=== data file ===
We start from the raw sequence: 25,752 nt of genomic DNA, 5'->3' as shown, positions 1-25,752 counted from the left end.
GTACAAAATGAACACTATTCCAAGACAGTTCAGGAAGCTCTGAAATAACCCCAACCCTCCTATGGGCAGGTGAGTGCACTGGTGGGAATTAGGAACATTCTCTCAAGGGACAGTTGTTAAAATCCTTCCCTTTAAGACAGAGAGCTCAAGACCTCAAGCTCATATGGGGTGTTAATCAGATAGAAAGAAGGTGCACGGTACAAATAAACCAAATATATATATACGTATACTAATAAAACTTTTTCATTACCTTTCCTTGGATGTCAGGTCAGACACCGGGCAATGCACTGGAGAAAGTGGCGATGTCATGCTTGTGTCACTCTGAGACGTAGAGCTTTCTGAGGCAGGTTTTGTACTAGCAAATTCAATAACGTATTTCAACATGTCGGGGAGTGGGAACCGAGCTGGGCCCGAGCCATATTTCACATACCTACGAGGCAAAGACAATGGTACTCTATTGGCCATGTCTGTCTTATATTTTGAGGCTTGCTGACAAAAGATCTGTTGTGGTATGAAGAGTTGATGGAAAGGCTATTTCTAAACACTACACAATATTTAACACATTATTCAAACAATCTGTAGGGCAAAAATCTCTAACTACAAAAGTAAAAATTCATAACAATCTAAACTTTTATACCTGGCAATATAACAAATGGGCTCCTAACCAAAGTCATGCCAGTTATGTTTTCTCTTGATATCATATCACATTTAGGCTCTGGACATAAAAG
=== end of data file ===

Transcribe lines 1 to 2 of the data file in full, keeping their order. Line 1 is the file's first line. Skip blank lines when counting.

We start from the raw sequence: 25,752 nt of genomic DNA, 5'->3' as shown, positions 1-25,752 counted from the left end.
GTACAAAATGAACACTATTCCAAGACAGTTCAGGAAGCTCTGAAATAACCCCAACCCTCCTATGGGCAGGTGAGTGCACTGGTGGGAATTAGGAACATTCTCTCAAGGGACAGTTGTTAAAATCCTTCCCTTTAAGACAGAGAGCTCAAGACCTCAAGCTCATATGGGGTGTTAATCAGATAGAAAGAAGGTGCACGGTACAAATAAACCAAATATATATATACGTATACTAATAAAACTTTTTCATTACCTTTCCTTGGATGTCAGGTCAGACACCGGGCAATGCACTGGAGAAAGTGGCGATGTCATGCTTGTGTCACTCTGAGACGTAGAGCTTTCTGAGGCAGGTTTTGTACTAGCAAATTCAATAACGTATTTCAACATGTCGGGGAGTGGGAACCGAGCTGGGCCCGAGCCATATTTCACATACCTACGAGGCAAAGACAATGGTACTCTATTGGCCATGTCTGTCTTATATTTTGAGGCTTGCTGACAAAAGATCTGTTGTGGTATGAAGAGTTGATGGAAAGGCTATTTCTAAACACTACACAATATTTAACACATTATTCAAACAATCTGTAGGGCAAAAATCTCTAACTACAAAAGTAAAAATTCATAACAATCTAAACTTTTATACCTGGCAATATAACAAATGGGCTCCTAACCAAAGTCATGCCAGTTATGTTTTCTCTTGATATCATATCACATTTAGGCTCTGGACATAAAAG